As previously reported in the world cancer report of 2012 , the current study found solid cancers to be the predominant cancer type at BMC. However, contrary to the world report which observed the commonest solid cancer to be lung cancer [18, 19], this study observed cervical cancer to be the commonest solid cancer. In Tanzania, cervical cancer has been the leading cancer in the past one decade [20, 21]. The ongoing national campaign regarding screening for cervical cancer could explain the findings. Furthermore, it should be noted that maybe lung cancer is underreported due to the little attention that is given to it.
Contrary to high mortality that has been reported in several studies [8, 22] among patients with hematological malignancies, in the current study, all patients with hematological malignancy survived within 90 days of therapy. Hematological malignancy is known to have higher mortality than solid cancer, the reason being that hematological malignancies are associated with both depletion and impaired function of neutrophils due to cancer itself and the toxicity of therapy [22, 23]. The mortality data for patients with hematological malignancy in the current study should be carefully interpreted due to the limited number of patients.
In the current study, severe neutropenia was not observed. Neutropenia has been associated with increased mortality in many studies [22, 23]. In the current study, the use of granulocyte colony-stimulating factors among patients with reduced number of neutrophil before starting therapy prevented severe neutropenia hence reduced mortality of these patients.
As in a previous study in the United States and Greece, significantly more mortality was observed among patients in 5-fluorouracil treatment . The toxicity induced by 5-fluorouracil such as stomatitis, mucositis, and diarrhea  could partly explain the observation. As observed in a previous study in France , patients with carcinoma of the head and neck had two times odds of dying than patients with other cancers.
This study observed increased mortality in head and neck cancer patients; this could be due to the fact that the disease is close to vital organs with possibility of impairment in swallowing and breathing . Additionally, significantly high mortality among patients with head and neck cancers in this study could be contributed by late stage presentation at the oncology department, advanced age, and poor performance status. Late stage presentation has been documented as the main predictor of mortality . Furthermore, advanced age has been noted as the poor prognostic factor among patients with head and neck cancer .
As it was documented in a meta-analysis where anemia was found to be the leading cause of mortality , in the current study, all patients who died had anemia at the baseline. This could be due to the fact that anemia leads to the hypoxic state which reduces the amount of drug delivered to the cell and hence reduces the therapy response [29, 30]. The findings of this study regarding high mortality among anemic patients confirm what has been reported in previous studies [28, 31]. Furthermore, anemia is associated with fatigue which causes the inability to perform daily activities among cancer patients and hence reduces the quality of life of patients and increases mortality [29, 30].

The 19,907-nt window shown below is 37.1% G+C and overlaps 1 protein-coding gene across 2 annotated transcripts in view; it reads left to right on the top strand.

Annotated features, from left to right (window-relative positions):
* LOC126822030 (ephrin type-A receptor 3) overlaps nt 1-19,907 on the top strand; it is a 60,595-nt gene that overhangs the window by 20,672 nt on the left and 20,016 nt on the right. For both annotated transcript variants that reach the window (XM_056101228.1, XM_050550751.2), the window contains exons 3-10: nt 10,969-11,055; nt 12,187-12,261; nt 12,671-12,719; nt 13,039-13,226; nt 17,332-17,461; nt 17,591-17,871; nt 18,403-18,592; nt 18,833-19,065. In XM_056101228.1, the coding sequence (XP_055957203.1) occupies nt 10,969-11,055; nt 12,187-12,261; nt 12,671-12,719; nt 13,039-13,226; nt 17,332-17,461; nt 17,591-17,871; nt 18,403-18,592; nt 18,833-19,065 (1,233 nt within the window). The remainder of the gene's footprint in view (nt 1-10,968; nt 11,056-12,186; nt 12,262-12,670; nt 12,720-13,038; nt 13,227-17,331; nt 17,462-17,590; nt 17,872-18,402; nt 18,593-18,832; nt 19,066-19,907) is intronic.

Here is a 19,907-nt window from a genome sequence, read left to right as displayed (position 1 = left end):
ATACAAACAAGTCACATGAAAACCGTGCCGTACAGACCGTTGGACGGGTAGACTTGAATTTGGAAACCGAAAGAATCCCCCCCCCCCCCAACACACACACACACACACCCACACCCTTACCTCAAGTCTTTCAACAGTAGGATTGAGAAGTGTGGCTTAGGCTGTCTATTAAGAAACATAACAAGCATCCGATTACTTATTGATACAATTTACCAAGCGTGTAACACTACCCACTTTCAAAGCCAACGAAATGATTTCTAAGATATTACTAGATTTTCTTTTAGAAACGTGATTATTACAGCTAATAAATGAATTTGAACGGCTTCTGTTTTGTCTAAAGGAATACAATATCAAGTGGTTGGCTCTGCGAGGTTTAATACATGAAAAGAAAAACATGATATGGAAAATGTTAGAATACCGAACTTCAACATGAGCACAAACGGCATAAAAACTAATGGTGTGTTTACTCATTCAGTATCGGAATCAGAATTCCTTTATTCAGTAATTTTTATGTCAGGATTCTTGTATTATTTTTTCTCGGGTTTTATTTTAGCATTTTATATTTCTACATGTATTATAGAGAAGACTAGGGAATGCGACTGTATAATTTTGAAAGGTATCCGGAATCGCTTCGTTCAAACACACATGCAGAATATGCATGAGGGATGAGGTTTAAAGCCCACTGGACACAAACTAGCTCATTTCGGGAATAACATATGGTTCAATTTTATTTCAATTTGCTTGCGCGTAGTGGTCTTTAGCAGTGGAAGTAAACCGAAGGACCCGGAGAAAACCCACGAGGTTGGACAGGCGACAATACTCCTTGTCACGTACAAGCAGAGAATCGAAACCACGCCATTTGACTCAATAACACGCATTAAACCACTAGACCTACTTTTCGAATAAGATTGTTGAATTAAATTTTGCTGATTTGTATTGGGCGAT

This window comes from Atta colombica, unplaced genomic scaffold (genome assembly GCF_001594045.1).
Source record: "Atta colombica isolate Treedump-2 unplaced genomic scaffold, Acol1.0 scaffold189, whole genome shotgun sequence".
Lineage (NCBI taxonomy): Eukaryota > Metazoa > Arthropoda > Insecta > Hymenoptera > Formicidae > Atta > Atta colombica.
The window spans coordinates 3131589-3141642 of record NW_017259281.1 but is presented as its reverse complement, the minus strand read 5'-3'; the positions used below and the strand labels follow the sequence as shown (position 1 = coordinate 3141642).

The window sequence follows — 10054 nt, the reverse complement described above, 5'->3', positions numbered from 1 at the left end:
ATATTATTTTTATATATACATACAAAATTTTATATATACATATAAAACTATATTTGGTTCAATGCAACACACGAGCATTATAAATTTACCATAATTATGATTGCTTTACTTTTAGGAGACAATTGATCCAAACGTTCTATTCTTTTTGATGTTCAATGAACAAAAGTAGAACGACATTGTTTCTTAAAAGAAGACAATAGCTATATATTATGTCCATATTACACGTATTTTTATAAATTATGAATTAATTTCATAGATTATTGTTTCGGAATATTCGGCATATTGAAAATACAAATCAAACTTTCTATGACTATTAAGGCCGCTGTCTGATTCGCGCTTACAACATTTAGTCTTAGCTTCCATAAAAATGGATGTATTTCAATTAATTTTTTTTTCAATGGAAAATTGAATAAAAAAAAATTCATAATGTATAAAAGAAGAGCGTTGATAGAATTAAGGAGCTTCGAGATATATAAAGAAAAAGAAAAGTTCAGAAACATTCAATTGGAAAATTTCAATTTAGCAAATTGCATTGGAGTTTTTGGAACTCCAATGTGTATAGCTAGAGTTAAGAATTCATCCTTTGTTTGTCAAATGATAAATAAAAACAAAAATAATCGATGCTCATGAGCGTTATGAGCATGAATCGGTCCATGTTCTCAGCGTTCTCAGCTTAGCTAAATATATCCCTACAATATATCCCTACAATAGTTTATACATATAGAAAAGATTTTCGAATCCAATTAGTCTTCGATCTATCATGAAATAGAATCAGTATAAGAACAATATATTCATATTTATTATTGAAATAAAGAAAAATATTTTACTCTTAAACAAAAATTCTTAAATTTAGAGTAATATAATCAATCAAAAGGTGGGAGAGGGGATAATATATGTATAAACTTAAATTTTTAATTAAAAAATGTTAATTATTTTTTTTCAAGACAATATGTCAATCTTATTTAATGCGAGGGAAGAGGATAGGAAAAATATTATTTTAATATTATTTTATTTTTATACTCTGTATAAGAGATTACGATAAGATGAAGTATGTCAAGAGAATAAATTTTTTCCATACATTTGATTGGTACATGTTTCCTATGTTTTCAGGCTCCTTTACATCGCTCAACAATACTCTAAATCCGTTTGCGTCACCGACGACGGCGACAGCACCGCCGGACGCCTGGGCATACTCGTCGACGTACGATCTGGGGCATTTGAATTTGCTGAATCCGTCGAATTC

The mortality of cancer patients within 90 days of therapy was slightly higher than that of patients in Sub-Saharan Africa and more pronounced in patients with anemia at baseline, use of 5-fluorouracil, poor performance status, and diagnosis of head and neck cancers necessitating close follow-up of these patients. Furthermore, a study focused on hematological cancers from developing countries to provide data on mortality is recommended.
|BMC:||Bugando Medical Centre|
|CLSI:||Clinical and Laboratory Standards Institute|
|FBP:||Full blood picture|
The data is available upon request and the request should be made to the Director of Research and Innovation, Catholic University of Health and Allied Sciences.
All procedures performed in studies involving human participants were in accordance with the ethical standards of the institutional and/or national research committee and with the 1964 Helsinki Declaration and its later amendments or comparable ethical standards. The study was given ethical clearance by the joint CUHAS/BMC ethics and scientific review committee with certificate number CREC/228/2017. Permission to carry out the study was also sought from the management of the Bugando Medical Centre and the oncology department.
Written informed consent was obtained from participants after being informed about the study objectives and procedures. For all participants aged less than 18 years, consents were sought from parents/guardians and assent was requested from the participant.
The funding body had no role in the design of the study and data collection, analysis and interpretation of the data, and in writing the manuscript.
Conflicts of Interest
The authors declare that they have no conflicts of interest.
MJC, MFM, SEM, and BL designed the work. MJC, MFM, and VS recruited the patients and performed laboratory investigations. MJC and BL managed the patients. MFM, RK, and SEM analyzed and interpreted the data. MJC and MFM wrote the first draft of the manuscript which was critically reviewed by RK, VS, BL, and SEM. All authors read and approved the final version of the manuscript.
The authors would like to acknowledge the support provided by the Department of Oncology of the Bugando Medical Centre and the technical support of Mr. Vitus Silago from the Department of Microbiology and Immunology, Catholic University of Health and Allied Sciences, Mwanza, Tanzania. This work was supported through the DELTAS Africa Initiative grant # DEL-15-011 of THRiVE-2 to MJC. The DELTAS Africa Initiative is an independent funding scheme of the African Academy of Sciences’ Alliance for Accelerating Excellence in Science in Africa (AESA) and supported by the New Partnership for Africa’s Development Planning and Coordinating Agency (NEPAD Agency) with funding from the Wellcome Trust grant # 107742/Z/15/Z and the UK Government.